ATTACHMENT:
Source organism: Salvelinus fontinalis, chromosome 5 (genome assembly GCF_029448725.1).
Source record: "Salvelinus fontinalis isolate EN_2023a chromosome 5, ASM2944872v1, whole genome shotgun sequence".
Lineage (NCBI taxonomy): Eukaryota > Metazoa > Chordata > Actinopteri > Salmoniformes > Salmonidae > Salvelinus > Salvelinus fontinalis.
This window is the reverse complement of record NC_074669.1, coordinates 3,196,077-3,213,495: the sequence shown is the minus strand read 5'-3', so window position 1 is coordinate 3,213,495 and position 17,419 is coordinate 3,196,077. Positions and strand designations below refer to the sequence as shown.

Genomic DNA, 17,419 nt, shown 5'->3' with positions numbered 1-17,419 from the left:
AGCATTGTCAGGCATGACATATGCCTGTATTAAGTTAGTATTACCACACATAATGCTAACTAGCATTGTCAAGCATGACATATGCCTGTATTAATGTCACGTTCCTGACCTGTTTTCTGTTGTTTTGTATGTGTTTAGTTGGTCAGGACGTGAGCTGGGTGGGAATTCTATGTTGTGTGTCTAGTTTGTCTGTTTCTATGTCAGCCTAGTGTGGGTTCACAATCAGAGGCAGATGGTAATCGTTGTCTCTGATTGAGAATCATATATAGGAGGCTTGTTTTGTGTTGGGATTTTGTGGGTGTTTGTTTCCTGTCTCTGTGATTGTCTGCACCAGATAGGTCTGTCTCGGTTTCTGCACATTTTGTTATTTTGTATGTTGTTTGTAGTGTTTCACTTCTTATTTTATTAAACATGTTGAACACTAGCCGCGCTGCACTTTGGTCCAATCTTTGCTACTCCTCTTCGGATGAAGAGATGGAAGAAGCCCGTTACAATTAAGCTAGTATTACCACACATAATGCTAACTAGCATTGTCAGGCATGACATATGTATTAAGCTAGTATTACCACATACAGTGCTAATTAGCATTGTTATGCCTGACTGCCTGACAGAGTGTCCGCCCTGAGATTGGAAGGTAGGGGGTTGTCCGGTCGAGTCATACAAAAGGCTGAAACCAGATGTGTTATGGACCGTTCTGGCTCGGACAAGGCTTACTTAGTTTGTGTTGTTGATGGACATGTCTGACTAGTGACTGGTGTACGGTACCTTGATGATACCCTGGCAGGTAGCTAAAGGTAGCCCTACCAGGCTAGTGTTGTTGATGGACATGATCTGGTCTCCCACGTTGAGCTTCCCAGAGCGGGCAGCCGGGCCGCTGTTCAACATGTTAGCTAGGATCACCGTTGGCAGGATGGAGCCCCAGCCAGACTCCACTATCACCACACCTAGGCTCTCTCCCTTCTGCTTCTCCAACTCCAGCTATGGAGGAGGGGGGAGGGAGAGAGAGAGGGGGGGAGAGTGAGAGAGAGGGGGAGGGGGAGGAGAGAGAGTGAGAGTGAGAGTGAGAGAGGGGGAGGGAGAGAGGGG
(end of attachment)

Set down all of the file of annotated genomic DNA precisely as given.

Source organism: Salvelinus fontinalis, chromosome 5 (genome assembly GCF_029448725.1).
Source record: "Salvelinus fontinalis isolate EN_2023a chromosome 5, ASM2944872v1, whole genome shotgun sequence".
Lineage (NCBI taxonomy): Eukaryota > Metazoa > Chordata > Actinopteri > Salmoniformes > Salmonidae > Salvelinus > Salvelinus fontinalis.
This window is the reverse complement of record NC_074669.1, coordinates 3,196,077-3,213,495: the sequence shown is the minus strand read 5'-3', so window position 1 is coordinate 3,213,495 and position 17,419 is coordinate 3,196,077. Positions and strand designations below refer to the sequence as shown.

Genomic DNA, 17,419 nt, shown 5'->3' with positions numbered 1-17,419 from the left:
AGCATTGTCAGGCATGACATATGCCTGTATTAAGTTAGTATTACCACACATAATGCTAACTAGCATTGTCAAGCATGACATATGCCTGTATTAATGTCACGTTCCTGACCTGTTTTCTGTTGTTTTGTATGTGTTTAGTTGGTCAGGACGTGAGCTGGGTGGGAATTCTATGTTGTGTGTCTAGTTTGTCTGTTTCTATGTCAGCCTAGTGTGGGTTCACAATCAGAGGCAGATGGTAATCGTTGTCTCTGATTGAGAATCATATATAGGAGGCTTGTTTTGTGTTGGGATTTTGTGGGTGTTTGTTTCCTGTCTCTGTGATTGTCTGCACCAGATAGGTCTGTCTCGGTTTCTGCACATTTTGTTATTTTGTATGTTGTTTGTAGTGTTTCACTTCTTATTTTATTAAACATGTTGAACACTAGCCGCGCTGCACTTTGGTCCAATCTTTGCTACTCCTCTTCGGATGAAGAGATGGAAGAAGCCCGTTACAATTAAGCTAGTATTACCACACATAATGCTAACTAGCATTGTCAGGCATGACATATGTATTAAGCTAGTATTACCACATACAGTGCTAATTAGCATTGTTATGCCTGACTGCCTGACAGAGTGTCCGCCCTGAGATTGGAAGGTAGGGGGTTGTCCGGTCGAGTCATACAAAAGGCTGAAACCAGATGTGTTATGGACCGTTCTGGCTCGGACAAGGCTTACTTAGTTTGTGTTGTTGATGGACATGTCTGACTAGTGACTGGTGTACGGTACCTTGATGATACCCTGGCAGGTAGCTAAAGGTAGCCCTACCAGGCTAGTGTTGTTGATGGACATGATCTGGTCTCCCACGTTGAGCTTCCCAGAGCGGGCAGCCGGGCCGCTGTTCAACATGTTAGCTAGGATCACCGTTGGCAGGATGGAGCCCCAGCCAGACTCCACTATCACCACACCTAGGCTCTCTCCCTTCTGCTTCTCCAACTCCAGCTATGGAGGAGGGGGGAGGGAGAGAGAGAGGGGGGGAGAGTGAGAGAGAGGGGGAGGGGGAGGAGAGAGAGTGAGAGTGAGAGTGAGAGAGGGGGAGGGAGAGAGGGG